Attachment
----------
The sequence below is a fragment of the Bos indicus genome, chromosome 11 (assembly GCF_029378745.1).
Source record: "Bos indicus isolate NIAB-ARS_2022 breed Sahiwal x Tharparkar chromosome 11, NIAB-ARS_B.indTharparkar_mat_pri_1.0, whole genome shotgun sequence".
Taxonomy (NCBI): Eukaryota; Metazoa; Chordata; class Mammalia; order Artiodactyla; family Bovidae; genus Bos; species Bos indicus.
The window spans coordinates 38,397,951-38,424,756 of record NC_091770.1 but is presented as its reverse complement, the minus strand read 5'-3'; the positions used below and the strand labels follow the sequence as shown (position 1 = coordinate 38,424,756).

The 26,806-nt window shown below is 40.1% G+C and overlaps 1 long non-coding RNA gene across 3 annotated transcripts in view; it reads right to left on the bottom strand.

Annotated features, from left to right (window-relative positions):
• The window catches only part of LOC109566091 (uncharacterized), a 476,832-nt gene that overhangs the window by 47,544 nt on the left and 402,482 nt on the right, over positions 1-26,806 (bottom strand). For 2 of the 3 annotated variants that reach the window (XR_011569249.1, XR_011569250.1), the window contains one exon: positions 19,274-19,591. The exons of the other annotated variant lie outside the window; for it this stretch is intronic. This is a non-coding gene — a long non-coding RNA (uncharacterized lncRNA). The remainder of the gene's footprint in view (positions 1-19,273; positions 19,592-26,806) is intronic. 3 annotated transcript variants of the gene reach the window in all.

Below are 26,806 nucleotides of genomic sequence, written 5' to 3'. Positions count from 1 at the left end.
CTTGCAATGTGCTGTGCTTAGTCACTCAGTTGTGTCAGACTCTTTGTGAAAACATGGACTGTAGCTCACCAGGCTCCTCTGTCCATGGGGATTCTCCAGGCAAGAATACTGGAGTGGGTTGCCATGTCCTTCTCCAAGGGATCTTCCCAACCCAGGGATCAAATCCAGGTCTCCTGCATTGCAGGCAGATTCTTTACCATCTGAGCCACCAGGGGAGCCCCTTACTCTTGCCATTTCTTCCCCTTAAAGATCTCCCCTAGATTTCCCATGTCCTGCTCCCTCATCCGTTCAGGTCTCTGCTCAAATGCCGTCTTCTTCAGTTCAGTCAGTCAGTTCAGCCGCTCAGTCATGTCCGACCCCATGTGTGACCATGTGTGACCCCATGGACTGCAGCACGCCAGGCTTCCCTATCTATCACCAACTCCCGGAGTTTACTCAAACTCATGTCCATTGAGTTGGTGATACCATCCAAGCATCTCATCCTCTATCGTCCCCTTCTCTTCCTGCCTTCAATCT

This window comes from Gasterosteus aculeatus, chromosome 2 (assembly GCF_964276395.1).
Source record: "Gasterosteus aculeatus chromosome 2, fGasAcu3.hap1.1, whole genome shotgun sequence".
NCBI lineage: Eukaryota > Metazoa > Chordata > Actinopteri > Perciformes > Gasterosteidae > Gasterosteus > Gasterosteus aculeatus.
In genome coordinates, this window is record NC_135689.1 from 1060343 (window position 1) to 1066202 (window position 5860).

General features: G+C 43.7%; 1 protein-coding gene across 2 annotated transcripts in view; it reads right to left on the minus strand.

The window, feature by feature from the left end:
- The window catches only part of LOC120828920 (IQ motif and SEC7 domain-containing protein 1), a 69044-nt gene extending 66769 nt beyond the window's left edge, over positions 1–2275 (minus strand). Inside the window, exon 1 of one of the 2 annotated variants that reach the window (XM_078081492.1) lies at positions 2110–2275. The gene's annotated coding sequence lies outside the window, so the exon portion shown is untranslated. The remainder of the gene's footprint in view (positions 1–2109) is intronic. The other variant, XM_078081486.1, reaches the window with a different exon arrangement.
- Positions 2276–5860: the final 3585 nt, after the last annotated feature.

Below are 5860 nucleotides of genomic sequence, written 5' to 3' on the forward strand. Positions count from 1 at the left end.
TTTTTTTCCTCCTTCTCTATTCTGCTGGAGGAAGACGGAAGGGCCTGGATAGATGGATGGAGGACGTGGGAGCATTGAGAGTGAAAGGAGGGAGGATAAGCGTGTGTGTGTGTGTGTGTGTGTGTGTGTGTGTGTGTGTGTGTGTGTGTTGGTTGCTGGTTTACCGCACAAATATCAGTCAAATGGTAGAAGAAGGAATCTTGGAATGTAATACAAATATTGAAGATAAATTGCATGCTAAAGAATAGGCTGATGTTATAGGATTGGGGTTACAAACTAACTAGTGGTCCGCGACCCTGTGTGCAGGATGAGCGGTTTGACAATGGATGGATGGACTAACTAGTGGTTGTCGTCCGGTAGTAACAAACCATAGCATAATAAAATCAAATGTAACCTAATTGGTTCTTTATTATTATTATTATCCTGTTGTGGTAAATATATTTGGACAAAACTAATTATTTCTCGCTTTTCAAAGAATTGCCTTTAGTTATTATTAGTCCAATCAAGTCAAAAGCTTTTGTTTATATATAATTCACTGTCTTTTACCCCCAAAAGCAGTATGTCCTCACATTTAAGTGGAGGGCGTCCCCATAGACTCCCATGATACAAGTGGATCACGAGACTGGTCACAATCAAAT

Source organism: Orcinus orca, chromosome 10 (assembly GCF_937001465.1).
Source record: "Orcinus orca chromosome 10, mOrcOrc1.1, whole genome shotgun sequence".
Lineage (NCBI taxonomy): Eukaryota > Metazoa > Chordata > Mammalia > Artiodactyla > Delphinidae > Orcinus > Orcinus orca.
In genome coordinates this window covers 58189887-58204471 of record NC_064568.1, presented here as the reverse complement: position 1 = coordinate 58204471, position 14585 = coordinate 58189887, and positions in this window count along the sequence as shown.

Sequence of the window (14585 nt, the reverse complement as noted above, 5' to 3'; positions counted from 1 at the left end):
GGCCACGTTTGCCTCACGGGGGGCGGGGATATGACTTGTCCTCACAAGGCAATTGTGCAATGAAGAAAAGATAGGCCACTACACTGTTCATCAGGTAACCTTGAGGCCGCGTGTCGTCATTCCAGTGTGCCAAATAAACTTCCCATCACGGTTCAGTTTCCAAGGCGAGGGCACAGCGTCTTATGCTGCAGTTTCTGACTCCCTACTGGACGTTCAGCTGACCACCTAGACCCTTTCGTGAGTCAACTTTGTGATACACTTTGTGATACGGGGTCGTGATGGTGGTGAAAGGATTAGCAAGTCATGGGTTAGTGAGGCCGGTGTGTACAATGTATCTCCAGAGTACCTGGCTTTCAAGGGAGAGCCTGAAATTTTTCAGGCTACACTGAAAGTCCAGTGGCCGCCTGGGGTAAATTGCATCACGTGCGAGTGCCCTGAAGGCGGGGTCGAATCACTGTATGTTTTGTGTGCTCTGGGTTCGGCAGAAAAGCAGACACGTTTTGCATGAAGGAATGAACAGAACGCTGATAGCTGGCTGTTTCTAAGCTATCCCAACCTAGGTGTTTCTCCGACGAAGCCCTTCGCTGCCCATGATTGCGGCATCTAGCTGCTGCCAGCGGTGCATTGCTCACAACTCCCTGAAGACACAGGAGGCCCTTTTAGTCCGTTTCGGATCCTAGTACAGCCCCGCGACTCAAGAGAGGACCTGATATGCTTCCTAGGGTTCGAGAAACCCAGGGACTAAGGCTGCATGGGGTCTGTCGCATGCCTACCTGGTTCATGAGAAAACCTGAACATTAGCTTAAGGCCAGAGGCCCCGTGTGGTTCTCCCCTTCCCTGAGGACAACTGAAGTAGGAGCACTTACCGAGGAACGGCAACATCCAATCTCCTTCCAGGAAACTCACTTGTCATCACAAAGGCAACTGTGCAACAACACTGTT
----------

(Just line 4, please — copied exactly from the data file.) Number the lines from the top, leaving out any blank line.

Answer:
The window spans coordinates 38,397,951-38,424,756 of record NC_091770.1 but is presented as its reverse complement, the minus strand read 5'-3'; the positions used below and the strand labels follow the sequence as shown (position 1 = coordinate 38,424,756).